Our soldiers and veterans - those brave men and women who selflessly fight for and protect the ideals upon which this country was founded - have long paved the path for our nation's progress. At a time when our society did not recognize the rights of so many marginalized groups, Sgts. William Shemin and Henry Johnson bravely fought for their country during World War I. I applaud the President for recognizing the heroism of these two men and posthumously awarding them the Medal of Honor.
Sergeant William Shemin, born in Bayonne, NJ, was so determined to serve that he lied about his age in order to enlist. As a rifleman, Sgt. Shemin left his platoon's trench and crossed the open space of the battlefield three times, exposing himself and risking his life in order to drag his fellow soldiers to safety.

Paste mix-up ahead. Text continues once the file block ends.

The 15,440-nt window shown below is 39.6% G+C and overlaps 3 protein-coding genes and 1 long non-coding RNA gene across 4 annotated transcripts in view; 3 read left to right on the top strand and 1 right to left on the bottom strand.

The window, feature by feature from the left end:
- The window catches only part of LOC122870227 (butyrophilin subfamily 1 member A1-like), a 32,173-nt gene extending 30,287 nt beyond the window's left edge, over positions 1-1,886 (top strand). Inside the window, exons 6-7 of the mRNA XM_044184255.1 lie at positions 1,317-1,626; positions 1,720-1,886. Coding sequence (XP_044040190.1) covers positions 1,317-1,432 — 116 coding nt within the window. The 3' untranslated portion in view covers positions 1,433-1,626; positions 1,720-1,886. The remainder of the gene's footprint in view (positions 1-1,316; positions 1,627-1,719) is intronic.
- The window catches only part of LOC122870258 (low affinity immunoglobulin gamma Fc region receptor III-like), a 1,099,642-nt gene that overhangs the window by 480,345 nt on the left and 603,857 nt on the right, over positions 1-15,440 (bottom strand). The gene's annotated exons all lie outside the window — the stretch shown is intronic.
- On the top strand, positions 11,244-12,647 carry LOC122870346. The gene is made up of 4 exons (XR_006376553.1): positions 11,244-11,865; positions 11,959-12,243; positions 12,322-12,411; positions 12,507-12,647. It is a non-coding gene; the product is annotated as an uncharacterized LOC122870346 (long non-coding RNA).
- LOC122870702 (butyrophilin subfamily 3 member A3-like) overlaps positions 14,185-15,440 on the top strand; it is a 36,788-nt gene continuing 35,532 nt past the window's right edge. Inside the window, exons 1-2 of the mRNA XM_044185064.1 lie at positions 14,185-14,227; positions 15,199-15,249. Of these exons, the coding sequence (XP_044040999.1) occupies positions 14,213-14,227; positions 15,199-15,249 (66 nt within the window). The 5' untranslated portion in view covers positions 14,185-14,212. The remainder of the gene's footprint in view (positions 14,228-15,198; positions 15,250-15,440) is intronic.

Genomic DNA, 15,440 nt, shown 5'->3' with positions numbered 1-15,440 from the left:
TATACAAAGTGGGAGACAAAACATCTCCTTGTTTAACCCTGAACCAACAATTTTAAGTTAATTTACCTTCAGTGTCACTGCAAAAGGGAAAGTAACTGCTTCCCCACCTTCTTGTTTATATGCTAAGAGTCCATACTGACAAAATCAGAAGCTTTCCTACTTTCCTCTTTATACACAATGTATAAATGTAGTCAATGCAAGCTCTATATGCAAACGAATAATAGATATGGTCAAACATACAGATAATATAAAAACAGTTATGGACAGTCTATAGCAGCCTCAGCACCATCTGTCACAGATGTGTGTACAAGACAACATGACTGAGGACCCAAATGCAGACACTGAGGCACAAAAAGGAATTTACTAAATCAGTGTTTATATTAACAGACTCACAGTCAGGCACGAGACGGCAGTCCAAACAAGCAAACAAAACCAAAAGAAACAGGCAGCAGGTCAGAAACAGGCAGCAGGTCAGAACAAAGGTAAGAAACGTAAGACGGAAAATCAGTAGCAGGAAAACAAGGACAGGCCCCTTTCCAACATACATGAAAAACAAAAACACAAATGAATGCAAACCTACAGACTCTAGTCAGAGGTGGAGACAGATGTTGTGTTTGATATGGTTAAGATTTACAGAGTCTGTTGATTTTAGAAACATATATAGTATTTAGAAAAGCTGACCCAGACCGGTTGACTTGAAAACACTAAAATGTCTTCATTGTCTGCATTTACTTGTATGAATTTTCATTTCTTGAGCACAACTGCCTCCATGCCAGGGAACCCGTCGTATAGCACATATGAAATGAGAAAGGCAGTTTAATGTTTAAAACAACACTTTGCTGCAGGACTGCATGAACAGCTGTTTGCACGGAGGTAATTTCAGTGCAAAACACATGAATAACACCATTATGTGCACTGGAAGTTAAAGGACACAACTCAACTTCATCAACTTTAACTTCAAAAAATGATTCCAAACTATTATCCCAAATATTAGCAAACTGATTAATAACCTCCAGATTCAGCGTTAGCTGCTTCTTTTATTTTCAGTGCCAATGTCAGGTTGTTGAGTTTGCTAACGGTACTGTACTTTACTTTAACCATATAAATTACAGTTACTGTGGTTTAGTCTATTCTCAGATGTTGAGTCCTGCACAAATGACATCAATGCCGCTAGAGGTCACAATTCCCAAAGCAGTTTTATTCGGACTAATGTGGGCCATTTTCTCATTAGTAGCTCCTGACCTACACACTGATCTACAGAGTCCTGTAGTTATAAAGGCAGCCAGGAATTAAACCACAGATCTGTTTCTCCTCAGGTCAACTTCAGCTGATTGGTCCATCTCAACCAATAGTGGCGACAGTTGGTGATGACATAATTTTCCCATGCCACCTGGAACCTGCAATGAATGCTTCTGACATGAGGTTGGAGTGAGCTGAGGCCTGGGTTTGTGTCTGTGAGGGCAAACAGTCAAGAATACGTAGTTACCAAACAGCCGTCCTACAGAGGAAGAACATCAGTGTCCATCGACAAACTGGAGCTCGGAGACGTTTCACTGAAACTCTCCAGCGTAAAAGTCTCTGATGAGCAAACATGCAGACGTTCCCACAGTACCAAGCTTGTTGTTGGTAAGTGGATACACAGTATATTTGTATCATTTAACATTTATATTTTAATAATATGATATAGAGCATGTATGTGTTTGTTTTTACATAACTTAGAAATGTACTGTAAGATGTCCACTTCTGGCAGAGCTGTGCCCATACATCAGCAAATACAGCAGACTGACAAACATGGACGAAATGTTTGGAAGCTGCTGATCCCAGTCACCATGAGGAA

Sergeant Henry Johnson served with the 369th Infantry Regiment, nicknamed the 'Harlem Hellfighters,' which was the first African-American unit to see combat. After receiving a surprise attack from a German raiding party, Sgt. Johnson - then still a private - mounted a retaliation effort with a fellow soldier. When his fellow soldier became wounded, Johnson not only prevented him from being taken prisoner, he held off German forces and forced them to retreat despite his own injuries.
Both of these men showed exceptional heroism on behalf of their country, yet neither received their just recognition at the time due to prevailing anti-Semitism and racism. As we continue to fight discrimination, it is only fitting that we recognize the tremendous contributions of these two brave men. The Assembly is adopting resolutions to honor both of these remarkable men, their courage in the face of great danger and their immense sacrifices. These two men epitomize what it means to not only be proud of our nation, but to continue the fight to make it better.